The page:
Remember that I also have four kids? Yeah, this one’s another no-brainer for me. I aim to feed my kids “healthy,” but more so, “real,” a common theme around here. And it’s no real news that instilling the knowledge in your kids about why they should be food-conscious and how to do so can be a winning combination when it comes to mealtime. Recipes are fairly simple yet would appeal to the family. I don’t like to play short-order cook; therefore this book is a good answer for me. I can make something that’s not “kid food” but which will be enjoyed by all. I also like the suggestions throughout on eco-friendly activities, such as composting with your kids, having a “planting party,” and hosting a family-cooking day.


The Organic Family Cookbook is available on Amazon for about $15 in paperback.

The Organic Family Cookbook: Warm Berry Quinoa with Honey Butter

Weelicious: 140 Fast, Fresh and Easy Recipes

By Catherine McCord

Book Focus:

A variety of fun family-friendly recipes with a kid focus (some “real food” recipe substitutions required for refined ingredients like white flour and sugar).


Cathering McCord’s family taught her the value of food’s impact on her health in her younger years. As an avid model in her teenage years, McCord was exposed to numerous countries through her work where she learned about the local cuisines. Her worldly knowledge and interest in food encouraged her to enroll at a culinary school where she expanded her education on the subject. After the birth of her first child, she sought healthy, fresh meals for her little one but came up empty handed. Not satisfied with the shortcomings, she took things into her own hands, and created, a comprehensive website that offers recipes for babies, toddlers, school kids, and families.

The Scoop:

A 3-year project, McCord’s first book includes tips and tools for both new and experienced moms to get inspired and to get into the kitchen. The recipes aren’t ingredient-heavy and range from baby purees to dinners, sides and desserts. Cute, catchy photography and over 70 new (not on her website) recipes are part of the book that have already or will become a staple for many, many families.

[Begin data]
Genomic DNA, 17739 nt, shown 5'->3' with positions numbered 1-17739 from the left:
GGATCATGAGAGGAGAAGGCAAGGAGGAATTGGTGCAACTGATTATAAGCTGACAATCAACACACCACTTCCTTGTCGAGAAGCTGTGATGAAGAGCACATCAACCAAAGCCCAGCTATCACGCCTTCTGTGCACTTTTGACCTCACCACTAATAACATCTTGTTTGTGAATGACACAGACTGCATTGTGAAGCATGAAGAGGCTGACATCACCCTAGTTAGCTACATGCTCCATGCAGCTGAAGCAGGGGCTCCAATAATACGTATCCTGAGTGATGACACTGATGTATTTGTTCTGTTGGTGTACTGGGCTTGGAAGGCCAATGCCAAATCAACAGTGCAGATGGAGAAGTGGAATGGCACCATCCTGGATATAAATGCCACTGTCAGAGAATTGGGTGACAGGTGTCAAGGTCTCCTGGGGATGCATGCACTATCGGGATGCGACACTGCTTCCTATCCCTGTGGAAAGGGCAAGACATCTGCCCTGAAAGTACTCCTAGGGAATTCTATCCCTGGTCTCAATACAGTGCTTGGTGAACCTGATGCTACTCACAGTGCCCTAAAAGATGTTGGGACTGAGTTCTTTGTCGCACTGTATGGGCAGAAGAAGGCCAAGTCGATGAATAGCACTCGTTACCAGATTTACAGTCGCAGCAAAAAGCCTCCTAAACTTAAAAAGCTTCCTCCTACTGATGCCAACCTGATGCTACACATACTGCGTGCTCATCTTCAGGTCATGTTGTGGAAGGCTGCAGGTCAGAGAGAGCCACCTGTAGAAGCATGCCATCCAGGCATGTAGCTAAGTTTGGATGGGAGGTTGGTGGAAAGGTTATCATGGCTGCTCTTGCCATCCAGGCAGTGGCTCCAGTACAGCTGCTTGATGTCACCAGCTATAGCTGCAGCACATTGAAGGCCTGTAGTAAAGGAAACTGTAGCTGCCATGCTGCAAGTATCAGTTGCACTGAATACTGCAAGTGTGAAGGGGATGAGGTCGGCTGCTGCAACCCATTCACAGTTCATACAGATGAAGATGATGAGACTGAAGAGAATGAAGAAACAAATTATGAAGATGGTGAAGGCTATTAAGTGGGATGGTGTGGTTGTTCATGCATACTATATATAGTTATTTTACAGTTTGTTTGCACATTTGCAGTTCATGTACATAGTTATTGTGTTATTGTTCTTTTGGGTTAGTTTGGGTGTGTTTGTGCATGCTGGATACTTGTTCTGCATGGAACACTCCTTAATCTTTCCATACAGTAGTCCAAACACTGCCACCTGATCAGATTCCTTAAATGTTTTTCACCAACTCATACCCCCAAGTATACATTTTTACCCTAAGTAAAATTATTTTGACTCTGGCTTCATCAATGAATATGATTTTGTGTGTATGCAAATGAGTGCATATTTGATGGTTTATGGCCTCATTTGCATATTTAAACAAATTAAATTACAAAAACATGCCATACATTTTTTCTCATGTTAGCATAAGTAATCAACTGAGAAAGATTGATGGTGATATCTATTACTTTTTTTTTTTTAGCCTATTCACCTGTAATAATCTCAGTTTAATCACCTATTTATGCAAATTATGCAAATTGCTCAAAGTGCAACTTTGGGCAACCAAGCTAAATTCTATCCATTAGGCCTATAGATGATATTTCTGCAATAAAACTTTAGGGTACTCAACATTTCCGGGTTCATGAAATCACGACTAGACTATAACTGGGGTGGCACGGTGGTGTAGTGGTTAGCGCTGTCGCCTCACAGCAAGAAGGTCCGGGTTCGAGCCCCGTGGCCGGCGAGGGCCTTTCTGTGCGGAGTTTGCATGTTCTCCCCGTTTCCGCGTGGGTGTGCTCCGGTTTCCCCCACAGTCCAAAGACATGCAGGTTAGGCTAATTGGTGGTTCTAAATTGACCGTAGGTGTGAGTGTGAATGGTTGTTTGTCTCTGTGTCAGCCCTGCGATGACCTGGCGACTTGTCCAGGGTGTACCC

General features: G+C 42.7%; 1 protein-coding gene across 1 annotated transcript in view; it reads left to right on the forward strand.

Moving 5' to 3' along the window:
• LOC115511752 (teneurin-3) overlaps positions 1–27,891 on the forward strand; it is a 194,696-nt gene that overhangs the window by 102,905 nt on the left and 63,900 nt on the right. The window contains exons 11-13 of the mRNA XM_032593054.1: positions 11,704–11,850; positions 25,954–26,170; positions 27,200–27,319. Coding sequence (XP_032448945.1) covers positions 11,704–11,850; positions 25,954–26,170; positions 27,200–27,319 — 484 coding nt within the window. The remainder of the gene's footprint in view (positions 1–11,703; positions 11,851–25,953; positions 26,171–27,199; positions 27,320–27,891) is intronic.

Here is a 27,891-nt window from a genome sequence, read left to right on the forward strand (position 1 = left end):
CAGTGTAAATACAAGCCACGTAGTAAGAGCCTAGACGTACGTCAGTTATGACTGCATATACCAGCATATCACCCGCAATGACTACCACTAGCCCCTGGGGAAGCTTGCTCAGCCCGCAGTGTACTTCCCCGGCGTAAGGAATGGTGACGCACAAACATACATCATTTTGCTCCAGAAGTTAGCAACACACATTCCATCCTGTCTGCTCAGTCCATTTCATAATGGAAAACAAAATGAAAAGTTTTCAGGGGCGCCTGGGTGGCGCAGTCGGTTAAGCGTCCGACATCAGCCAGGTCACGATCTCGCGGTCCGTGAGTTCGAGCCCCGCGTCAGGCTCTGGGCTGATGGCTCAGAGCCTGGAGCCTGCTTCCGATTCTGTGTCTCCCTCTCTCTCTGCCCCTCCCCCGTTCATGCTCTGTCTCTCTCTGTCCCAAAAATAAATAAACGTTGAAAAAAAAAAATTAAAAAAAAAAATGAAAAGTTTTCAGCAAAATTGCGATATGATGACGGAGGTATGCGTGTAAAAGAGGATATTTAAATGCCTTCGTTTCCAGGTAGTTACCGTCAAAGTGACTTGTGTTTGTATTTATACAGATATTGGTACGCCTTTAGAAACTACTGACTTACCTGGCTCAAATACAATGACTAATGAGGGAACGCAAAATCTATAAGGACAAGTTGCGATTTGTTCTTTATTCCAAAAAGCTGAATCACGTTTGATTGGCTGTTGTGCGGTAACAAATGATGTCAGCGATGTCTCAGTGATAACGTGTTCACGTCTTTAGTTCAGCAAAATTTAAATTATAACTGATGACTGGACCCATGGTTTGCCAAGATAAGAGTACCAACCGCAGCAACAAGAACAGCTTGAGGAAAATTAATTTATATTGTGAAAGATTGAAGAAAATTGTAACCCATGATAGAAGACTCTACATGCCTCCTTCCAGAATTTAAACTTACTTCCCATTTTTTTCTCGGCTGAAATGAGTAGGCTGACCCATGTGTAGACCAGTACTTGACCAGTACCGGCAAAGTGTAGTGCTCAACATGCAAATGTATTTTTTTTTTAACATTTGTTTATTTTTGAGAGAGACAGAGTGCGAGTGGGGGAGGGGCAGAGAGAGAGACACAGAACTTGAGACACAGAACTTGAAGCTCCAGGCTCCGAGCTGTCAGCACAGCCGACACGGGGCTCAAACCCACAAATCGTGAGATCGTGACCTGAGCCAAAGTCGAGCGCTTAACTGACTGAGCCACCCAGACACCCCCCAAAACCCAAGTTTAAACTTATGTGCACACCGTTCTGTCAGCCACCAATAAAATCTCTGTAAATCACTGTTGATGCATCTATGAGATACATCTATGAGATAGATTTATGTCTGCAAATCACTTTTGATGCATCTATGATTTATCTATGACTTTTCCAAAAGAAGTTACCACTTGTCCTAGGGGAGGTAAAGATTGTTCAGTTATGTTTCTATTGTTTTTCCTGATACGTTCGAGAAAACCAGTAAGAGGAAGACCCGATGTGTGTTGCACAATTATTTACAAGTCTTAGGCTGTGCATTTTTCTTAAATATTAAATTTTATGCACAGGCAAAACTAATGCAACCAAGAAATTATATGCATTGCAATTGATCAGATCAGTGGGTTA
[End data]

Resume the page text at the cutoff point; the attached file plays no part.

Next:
My Take:

As a mom of four young kids, the book automatically appealed to me. While my family is always served the same thing for dinner (read: I am not a short order cook – dinner is dinner and I don’t do a “kids meal”), I am always on the hunt for new, fun snacks, lunches and even dinner recipes that are family-friendly. I loved seeing a recipe for homemade graham crackers (which my kids and I LOVED) and am going to make the Spinach Ricotta Bites as well as the Banana Bread Cake. Some substitutions required (use of white flour and brown sugar here and there) and the only other caveat is that this one is for a defined demographic – i.e. it’s not something an empty nester may go for.


Weelicious is available on Amazon for about $15 in hardcover.

Weelicous: Cheesy Chicken Taquitos

Well there you have it! I know there are MANY more cookbooks out there. Out of this list, which looks most appealing to you? Any other favorites that we may have missed?

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38 thoughts on “Cookbook Review: 8 of Our Favorites!”

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  1. Love this list. FYI, though, Super Natural Every Day is actually Heidi’s third cookbook. Her first was called “Cook 1.0.” I believe it’s out of print now. But, if you can get your hands on it, I highly recommend it. It’s my go-to for basic recipes and techniques!

  2. I find myself preferring to go directly to the cooking blogs to find what I want. I did get a copy of Weelicious by chance (included with thank you gifts from donating to Though some recipes were original and interesting, it seemed like a lot of what I’d call “filler” recipes for things that probably don’t warrant the space they take up. Too many that were quite similar to each other with just minor variations, and a lot of “glossy” slick photos of her and her kids. I do like some of the stuff on her blog, but I will pass her cookbook on to another friend with a baby for it does have good baby-toddler suggestions if you are new to making your own stuff.